If you don't sell, what are you doing with all your soap

Discussion in 'Lye-Based Soap Forum' started by Galaxy, Nov 12, 2017.

  1. Nov 12, 2017 #1

    Galaxy

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    I mean, you can only give away so much to friends/coworkers and family. I generally only use one bar at a time before grabbing a new one.
     
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  2. Nov 12, 2017 #2

    MorpheusPA

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    Mind you, I currently have five bars in the shower. One is a dragon's blood "test" that "accidentally" found its way in there. The other four are smaller ends and bits from various batches made for Christmas.

    Most notably, you can make soap for local homeless shelters or shelter for abused women. They're generally happy to accept it (some may request hotel-sized bars, or only a certain number of bars at a time, but they're thrilled with it). So you can scratch the soap making itch and do something nice for somebody at the same time.

    Every occasion is an occasion to give away soap. Everybody who walks in this house generally walks out with a few bars. My optician really helped me out and got a bag of the stuff.

    Eventually, irregular, not up to my "standards" soap, or soap that's losing its scent gets deposited in the cafeteria at work. It usually lasts less than five minutes.
     
  3. Nov 12, 2017 #3

    The Efficacious Gentleman

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    I don't sell. So if I don't need to make soap, I don't make soap. Seems to be a novel way to avoid having stacks and piles of soap on hand
     
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  4. Nov 12, 2017 #4

    Arimara

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    I'm still testing to see how long certain batches last before DOS sets. I'm also narrowing down to recipes I'd like to use more.
     
  5. Nov 12, 2017 #5

    Susie

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    I don't sell, either. But I do give away to people at work, and once a year's everyone in the family gets a year supply mailed to them.
     
    Last edited: Nov 12, 2017
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  6. Nov 12, 2017 #6

    BattleGnome

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    My mom, sister, and I only use my soap. I am slowly building enough reserves to include my brother in that. 1-2 2lb batches a month more than covers the amount I need. I always have extras on hand for swaps and gifting and if I need more there is enough room that I can make more.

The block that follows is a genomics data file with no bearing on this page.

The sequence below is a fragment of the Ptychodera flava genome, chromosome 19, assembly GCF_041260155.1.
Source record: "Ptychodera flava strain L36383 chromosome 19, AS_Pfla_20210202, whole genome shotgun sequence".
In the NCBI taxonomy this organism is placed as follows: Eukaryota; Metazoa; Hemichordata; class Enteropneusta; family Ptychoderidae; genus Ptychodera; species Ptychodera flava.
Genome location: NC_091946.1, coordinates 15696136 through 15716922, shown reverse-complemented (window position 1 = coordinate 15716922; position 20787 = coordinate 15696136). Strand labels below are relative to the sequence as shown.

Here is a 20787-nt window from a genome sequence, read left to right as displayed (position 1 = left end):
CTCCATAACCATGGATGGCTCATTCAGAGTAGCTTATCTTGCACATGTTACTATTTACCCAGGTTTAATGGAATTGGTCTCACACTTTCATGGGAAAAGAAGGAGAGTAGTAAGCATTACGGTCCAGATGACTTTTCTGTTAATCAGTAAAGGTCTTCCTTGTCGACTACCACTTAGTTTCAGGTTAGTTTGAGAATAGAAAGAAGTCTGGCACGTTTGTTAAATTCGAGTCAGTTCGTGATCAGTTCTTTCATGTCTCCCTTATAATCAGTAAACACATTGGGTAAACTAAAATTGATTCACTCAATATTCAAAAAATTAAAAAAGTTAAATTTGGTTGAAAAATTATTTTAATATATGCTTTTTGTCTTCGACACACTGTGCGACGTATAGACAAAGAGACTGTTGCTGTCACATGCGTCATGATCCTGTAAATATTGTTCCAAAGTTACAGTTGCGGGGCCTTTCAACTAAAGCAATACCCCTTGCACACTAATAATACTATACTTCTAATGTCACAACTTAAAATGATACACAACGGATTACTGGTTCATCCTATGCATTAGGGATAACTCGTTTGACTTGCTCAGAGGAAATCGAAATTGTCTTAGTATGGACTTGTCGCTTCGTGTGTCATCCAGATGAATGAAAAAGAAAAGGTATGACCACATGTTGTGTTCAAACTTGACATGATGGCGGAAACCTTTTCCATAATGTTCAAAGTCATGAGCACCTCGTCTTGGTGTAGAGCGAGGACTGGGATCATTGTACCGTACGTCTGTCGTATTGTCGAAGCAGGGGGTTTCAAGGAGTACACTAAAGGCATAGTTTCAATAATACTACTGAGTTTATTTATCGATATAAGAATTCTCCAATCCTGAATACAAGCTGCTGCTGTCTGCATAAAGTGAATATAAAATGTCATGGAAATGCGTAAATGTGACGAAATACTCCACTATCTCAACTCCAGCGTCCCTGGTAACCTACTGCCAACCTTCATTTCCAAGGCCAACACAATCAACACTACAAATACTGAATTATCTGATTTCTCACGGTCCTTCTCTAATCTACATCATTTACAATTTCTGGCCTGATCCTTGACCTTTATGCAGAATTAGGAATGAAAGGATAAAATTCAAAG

I’m thinking of making more 1lb batches next year so I can adjust my recipe, my sister has a few complaints about my bar integrity (high OO)
     
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  7. Nov 12, 2017 #7

    gloopygloop

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    I don't sell and avoid overproducing, however I always have friends who won't use anything else and we have a good relationship whereby I make soap and they do various things from which I benefit. Then there are celebrations throughout the year, birthdays etc. and oh yes Christmas is coming!
     
  8. Nov 12, 2017 #8

    SoapAddict415

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    I don't sell either. Every now and then a family member or friend will offer to give a donation for my time but that's rare. Making soap is a stress release for me so I make small batches, stock up & give it away at Christmas.

    Sent from my Z828 using Soap Making mobile app
     
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  9. Nov 12, 2017 #9

    SherylG

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    As soon as people hear that I make soap, they eventually start asking about it and usually are given at least one bar. I use it for barter. I once traded for 24 baby lilac bushes that I wanted for a big hedge on the property. I've traded soap for many plants over the years and other handmade items from other crafters and handmade wine :). I've never met anyone who didn't love handmade soap. I have friends who come over and ask for it with something they have made to trade for it. Once people know you have great handmade soap in excess and are looking for a home for it, it won't pile up. :)